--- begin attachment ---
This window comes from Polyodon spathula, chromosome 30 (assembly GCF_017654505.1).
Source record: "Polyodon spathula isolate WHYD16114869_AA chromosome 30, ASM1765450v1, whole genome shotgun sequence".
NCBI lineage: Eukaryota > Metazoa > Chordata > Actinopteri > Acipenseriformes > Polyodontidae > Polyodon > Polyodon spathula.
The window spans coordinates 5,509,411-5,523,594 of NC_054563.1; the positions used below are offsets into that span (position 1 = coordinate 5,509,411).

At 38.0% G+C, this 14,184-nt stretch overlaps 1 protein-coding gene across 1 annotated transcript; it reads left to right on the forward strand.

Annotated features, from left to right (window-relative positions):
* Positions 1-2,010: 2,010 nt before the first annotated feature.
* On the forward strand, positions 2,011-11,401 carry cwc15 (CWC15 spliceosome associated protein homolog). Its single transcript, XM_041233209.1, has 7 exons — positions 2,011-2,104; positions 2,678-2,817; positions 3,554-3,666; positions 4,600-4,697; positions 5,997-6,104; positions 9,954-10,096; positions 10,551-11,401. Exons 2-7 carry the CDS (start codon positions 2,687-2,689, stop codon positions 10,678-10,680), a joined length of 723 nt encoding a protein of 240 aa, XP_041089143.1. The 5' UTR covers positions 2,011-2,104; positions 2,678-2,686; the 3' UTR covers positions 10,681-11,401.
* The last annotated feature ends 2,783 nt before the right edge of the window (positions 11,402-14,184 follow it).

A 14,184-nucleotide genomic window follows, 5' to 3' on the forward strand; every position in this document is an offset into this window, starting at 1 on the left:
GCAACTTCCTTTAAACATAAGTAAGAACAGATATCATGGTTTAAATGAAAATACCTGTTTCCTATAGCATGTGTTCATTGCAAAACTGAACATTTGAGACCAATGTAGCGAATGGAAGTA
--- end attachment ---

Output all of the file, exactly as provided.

This window comes from Polyodon spathula, chromosome 30 (assembly GCF_017654505.1).
Source record: "Polyodon spathula isolate WHYD16114869_AA chromosome 30, ASM1765450v1, whole genome shotgun sequence".
NCBI lineage: Eukaryota > Metazoa > Chordata > Actinopteri > Acipenseriformes > Polyodontidae > Polyodon > Polyodon spathula.
The window spans coordinates 5,509,411-5,523,594 of NC_054563.1; the positions used below are offsets into that span (position 1 = coordinate 5,509,411).

At 38.0% G+C, this 14,184-nt stretch overlaps 1 protein-coding gene across 1 annotated transcript; it reads left to right on the forward strand.

Annotated features, from left to right (window-relative positions):
* Positions 1-2,010: 2,010 nt before the first annotated feature.
* On the forward strand, positions 2,011-11,401 carry cwc15 (CWC15 spliceosome associated protein homolog). Its single transcript, XM_041233209.1, has 7 exons — positions 2,011-2,104; positions 2,678-2,817; positions 3,554-3,666; positions 4,600-4,697; positions 5,997-6,104; positions 9,954-10,096; positions 10,551-11,401. Exons 2-7 carry the CDS (start codon positions 2,687-2,689, stop codon positions 10,678-10,680), a joined length of 723 nt encoding a protein of 240 aa, XP_041089143.1. The 5' UTR covers positions 2,011-2,104; positions 2,678-2,686; the 3' UTR covers positions 10,681-11,401.
* The last annotated feature ends 2,783 nt before the right edge of the window (positions 11,402-14,184 follow it).

A 14,184-nucleotide genomic window follows, 5' to 3' on the forward strand; every position in this document is an offset into this window, starting at 1 on the left:
GCAACTTCCTTTAAACATAAGTAAGAACAGATATCATGGTTTAAATGAAAATACCTGTTTCCTATAGCATGTGTTCATTGCAAAACTGAACATTTGAGACCAATGTAGCGAATGGAAGTA